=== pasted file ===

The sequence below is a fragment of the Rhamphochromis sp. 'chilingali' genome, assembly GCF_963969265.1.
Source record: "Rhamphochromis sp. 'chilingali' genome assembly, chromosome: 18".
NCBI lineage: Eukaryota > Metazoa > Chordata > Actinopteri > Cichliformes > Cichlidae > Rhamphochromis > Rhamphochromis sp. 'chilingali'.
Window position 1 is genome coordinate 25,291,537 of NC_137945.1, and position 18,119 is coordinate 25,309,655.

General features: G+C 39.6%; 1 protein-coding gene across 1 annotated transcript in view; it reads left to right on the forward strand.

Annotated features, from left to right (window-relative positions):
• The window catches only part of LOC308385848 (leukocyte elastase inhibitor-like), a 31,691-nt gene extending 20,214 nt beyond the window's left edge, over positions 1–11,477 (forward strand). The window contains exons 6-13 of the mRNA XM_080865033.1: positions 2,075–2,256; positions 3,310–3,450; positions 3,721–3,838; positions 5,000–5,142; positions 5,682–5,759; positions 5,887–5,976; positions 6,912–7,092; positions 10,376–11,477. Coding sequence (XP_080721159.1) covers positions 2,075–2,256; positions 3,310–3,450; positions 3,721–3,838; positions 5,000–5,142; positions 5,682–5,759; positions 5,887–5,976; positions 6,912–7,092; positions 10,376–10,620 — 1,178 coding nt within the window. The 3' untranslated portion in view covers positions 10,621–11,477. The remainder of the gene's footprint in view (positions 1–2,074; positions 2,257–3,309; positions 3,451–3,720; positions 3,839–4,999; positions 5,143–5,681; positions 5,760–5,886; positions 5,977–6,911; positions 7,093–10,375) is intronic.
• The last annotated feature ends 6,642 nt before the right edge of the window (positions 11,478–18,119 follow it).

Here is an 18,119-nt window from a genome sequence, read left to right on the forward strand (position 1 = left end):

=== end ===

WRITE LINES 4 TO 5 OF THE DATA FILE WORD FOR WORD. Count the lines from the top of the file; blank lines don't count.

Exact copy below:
Window position 1 is genome coordinate 25,291,537 of NC_137945.1, and position 18,119 is coordinate 25,309,655.

General features: G+C 39.6%; 1 protein-coding gene across 1 annotated transcript in view; it reads left to right on the forward strand.